Death of film critic Judith Crist

August 7, 2012

Judith Crist once said that a critic must be an egomaniac.  But she went on to say that a larger job requirement was passion—perhaps even love—for what movies are, do, and can be.

“Amid all the easily loved darlings of Charlie Brown’s circle, obstreperous Lucy holds a special place in my heart,” she said. “She fusses and fumes and she carps and complains.  That’s because Lucy cares.  And it’s the caring that counts.”

Crist was network TV's first theater and film critic on the Today show from 1963 to 1973.  Along with her reviews in the weekly TV Guide, she had the largest mass appeal of any American film critic. 

Judith Klein was born in Manhattan on May 22, 1922. Her family moved to Montreal when she was an infant, and she spent her first twelve years there before moving back to New York.  Her father, Solomon Klein, had business interests in furs and jewelry but lost everything in the Depression.  He became a traveling salesman and amateur inventor.  Her mother, the former Helen Schoenberg, was a librarian and translator.

But she became a “movie nut,” she said, when she saw Charlie Chaplin's Gold Rush.  She began sneaking out to the movies, telling her mother that she was swimming at the Y or studying at the library.  She later said she might have made Phi Beta Kappa at Hunter College in Manhattan had she not cut class so many times to go to the movies.  "The greatest day of my life I cut school and went to see Gone With the Wind at the Capitol for 25 cents, then across the street to the Rialto to see The Grapes of Wrath and down to 42nd Street for Grand Illusion on Broadway," she said in an interview with Eve's Magazine. "And there was still 75 cents left over to sustain us with an enormous chunk of many-layered whipped cream pie at Hector's."

Crist went on to do graduate work in 18th-century English literature at Columbia, teach at Washington State University, become a civilian English instructor for the Air Force and attend the Graduate School of Journalism at Columbia, finishing her degree in 1945.  Her first job at The Herald Tribune was assistant to the women’s editor.  In 1947 she married William Crist, a PR consultant.  After becoming a general-assignment reporter, she won a George Polk Award in 1951 for her education coverage.  From 1958 until shortly before her death, Crist was an adjunct professor of writing at the Columbia University Graduate School of Journalism.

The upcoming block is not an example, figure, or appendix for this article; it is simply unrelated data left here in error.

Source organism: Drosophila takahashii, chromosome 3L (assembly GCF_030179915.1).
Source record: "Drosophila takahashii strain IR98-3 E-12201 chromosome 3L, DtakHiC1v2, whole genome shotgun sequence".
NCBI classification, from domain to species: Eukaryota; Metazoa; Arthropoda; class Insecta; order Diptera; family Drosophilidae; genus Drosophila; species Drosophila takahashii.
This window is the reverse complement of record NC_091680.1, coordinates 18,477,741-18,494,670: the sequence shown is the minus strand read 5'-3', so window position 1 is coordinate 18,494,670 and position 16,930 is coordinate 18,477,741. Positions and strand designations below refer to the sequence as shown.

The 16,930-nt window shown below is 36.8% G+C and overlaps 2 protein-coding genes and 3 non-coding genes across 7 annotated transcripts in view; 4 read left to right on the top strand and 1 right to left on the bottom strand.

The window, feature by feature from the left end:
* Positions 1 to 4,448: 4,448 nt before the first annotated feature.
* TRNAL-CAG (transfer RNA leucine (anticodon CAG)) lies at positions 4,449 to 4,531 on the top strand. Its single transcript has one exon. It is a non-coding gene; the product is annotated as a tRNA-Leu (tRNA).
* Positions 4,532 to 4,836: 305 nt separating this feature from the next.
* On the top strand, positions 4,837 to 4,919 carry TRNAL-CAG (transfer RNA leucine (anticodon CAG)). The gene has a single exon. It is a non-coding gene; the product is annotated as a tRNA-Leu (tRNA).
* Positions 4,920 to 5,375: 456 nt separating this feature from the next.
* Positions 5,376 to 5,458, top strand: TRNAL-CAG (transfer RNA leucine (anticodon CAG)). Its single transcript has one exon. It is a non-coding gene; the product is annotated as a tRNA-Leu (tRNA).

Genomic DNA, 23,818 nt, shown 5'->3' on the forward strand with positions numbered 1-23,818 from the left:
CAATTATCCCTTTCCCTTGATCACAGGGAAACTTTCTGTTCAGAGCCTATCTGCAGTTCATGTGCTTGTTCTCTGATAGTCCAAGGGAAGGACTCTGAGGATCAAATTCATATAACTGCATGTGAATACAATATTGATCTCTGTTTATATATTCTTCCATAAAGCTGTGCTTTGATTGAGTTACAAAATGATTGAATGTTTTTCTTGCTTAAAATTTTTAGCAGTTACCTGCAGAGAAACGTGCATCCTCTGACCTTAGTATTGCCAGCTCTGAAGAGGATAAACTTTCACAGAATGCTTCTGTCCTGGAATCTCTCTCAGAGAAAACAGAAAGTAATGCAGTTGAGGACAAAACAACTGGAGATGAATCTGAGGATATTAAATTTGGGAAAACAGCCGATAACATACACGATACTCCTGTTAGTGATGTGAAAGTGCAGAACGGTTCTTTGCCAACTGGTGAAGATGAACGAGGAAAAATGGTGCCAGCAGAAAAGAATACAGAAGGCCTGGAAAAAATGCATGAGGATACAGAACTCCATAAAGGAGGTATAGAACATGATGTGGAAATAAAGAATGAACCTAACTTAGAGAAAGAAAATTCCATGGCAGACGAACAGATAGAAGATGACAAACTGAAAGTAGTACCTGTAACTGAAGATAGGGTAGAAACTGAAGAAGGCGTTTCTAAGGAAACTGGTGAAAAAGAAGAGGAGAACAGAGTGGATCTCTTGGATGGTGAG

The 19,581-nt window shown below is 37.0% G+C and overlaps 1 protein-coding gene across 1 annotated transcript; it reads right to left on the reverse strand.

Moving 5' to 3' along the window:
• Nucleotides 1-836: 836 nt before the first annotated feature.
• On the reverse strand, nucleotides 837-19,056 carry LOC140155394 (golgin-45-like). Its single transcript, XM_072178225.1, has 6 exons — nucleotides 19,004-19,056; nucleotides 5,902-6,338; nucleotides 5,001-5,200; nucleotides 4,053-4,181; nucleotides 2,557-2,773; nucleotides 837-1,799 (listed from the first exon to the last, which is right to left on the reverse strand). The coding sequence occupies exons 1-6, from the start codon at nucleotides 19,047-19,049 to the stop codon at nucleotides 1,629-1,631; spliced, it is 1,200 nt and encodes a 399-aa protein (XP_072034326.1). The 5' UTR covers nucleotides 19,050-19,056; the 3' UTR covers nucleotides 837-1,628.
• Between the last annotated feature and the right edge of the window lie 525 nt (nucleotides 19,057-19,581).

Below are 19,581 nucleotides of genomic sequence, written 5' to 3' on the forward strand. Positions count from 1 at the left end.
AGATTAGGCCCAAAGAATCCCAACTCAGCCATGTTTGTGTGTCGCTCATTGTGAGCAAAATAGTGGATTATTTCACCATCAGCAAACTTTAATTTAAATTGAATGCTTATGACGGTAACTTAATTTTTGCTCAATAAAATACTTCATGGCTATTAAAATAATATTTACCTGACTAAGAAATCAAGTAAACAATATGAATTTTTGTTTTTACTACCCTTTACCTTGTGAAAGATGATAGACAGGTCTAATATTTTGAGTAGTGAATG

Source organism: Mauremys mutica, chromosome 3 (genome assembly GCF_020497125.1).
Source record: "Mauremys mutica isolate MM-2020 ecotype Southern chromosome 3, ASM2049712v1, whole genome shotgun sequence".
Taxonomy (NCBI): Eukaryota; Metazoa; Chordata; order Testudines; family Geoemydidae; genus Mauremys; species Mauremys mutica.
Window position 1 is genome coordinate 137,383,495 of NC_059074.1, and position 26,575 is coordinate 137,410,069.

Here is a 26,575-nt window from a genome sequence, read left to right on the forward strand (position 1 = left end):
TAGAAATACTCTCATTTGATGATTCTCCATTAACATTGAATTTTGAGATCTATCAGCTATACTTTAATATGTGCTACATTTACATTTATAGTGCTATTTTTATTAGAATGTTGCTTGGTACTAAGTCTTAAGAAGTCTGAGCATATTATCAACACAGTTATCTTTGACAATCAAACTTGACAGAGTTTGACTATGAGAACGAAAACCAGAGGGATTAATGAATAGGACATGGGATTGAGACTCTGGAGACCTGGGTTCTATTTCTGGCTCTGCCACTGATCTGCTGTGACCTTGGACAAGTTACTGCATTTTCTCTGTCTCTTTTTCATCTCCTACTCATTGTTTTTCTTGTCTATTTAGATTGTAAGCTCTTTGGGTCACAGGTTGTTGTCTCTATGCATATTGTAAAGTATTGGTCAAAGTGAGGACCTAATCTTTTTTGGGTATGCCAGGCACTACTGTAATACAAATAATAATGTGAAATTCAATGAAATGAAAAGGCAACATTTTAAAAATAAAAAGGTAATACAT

It was during a newspaper strike in 1963 that she took up the assignment of reviewing theatre and movies for WABC.  Those reviews brought her to the notice of the Today show as well as her employers at the Tribune.  They named her their movie critic on April 1, 1963.  A month later, her negative review of the blockbuster Cleopatra (which starred Elizabeth Taylor and Richard Burton) “as a monumental mouse” added to her notoriety.  There were threats by film companies to ban her from their screenings.  But the critic Roger Ebert told The Chicago Tribune in 1999 that the movie industry’s retaliation for her commentary “led to every newspaper in the country saying, ‘Hey, we ought to get a real movie critic.’ ”

She became notorious for her cutting reviews, leading director Billy Wilder to observe, “Getting her to review a film is like asking the Boston Strangler for a neck massage.”  Of The Sound of Music, a box-office smash in 1965 and one of the most popular films of all time, she said, “The movie is for the 5-to-7 set and their mommies who think the kids aren’t up to the stinging sophistication and biting wit of Mary Poppins. ”  Of the 1967 Otto Preminger film, Hurry Sundown, she wrote, “For to say that Hurry Sundown is the worst film of the still-young year is to belittle it.  It stands with the worst films of any number of years.”

But she championed filmmakers such as Stanley Kubrick, Francis Ford Coppola, Robert Altman, Steven Spielberg and Woody Allen, in whose 1980 movie Stardust Memories she made a cameo appearance.  "If you're going to be a movie fan, you take Bond as seriously as you do the grand auteurism of Bergman," she explained.

Ms. Crist published a collection of reviews, The Private Eye, the Cowboy, and the Very Naked Girl: Movies From Cleo to Clyde (1968) and edited, designed, or contributed to several more books.  She also held Judith Crist Film Weekends near her home in Tarrytown, New York, each attended by about 200 people, including actors and filmmakers, from 1971 to 2006.

She once said of herself, “The critics who love are the severe ones.  We know our relationship must be based on honesty.”

Sources: “Judith Crist dies at 90; film critic ‘most hated by Hollywood,’” Los Angeles Times, August 8, 2012; “Judith Crist, a Blunt and Influential Film Critic, Dies at 90,” New York Times, August 8, 2012; “Judith Crist obituary,” The Guardian, August 10, 2012; “Judith Crist: Queen Mother of Critics,” Eve’s Magazine; “Judith Crist,” Archive of American Television.


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Judith Crist in 2006.
Courtesy of The Archive of American Television.

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Jewish Women's Archive. "Death of film critic Judith Crist ." (Viewed on February 25, 2021) <>.


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